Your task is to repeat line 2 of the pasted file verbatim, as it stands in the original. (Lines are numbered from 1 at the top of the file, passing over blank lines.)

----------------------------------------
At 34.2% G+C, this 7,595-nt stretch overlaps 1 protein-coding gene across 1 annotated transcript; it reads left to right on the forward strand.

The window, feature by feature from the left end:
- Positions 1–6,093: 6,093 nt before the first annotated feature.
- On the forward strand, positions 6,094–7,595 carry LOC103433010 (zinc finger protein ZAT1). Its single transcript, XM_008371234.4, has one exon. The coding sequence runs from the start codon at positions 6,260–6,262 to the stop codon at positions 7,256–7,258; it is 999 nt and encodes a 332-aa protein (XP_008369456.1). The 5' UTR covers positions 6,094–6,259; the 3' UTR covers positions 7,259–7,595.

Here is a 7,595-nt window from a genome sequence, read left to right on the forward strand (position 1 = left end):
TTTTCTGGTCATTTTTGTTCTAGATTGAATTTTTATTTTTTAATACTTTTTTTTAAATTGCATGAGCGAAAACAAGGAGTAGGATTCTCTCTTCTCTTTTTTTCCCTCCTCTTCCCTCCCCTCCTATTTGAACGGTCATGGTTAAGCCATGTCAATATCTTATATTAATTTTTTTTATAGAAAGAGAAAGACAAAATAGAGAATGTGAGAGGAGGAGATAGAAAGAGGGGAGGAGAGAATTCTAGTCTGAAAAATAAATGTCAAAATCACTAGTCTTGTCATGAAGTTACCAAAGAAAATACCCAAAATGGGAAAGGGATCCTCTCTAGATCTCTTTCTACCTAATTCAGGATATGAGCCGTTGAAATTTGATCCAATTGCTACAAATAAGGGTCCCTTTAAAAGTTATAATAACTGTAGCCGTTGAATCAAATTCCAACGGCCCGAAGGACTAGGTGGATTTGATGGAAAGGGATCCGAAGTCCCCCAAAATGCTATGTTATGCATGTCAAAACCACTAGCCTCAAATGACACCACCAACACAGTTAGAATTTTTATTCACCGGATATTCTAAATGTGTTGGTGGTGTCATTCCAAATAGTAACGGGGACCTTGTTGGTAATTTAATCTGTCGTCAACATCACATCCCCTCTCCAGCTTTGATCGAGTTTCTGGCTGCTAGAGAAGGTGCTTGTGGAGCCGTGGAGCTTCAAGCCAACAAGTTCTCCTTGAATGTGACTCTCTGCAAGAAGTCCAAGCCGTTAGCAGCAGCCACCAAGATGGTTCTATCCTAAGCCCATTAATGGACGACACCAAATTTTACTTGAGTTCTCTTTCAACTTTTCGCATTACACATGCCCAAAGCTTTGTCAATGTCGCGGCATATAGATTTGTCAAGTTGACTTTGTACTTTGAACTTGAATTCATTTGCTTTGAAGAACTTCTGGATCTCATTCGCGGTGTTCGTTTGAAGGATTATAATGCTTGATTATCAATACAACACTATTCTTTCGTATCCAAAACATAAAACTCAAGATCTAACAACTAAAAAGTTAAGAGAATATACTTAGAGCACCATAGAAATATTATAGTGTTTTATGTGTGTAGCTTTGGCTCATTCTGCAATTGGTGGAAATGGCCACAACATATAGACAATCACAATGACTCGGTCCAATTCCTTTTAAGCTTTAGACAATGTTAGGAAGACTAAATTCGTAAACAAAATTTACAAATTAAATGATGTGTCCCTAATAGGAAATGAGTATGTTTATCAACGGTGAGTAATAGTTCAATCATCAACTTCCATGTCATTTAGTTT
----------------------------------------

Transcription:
The window, feature by feature from the left end: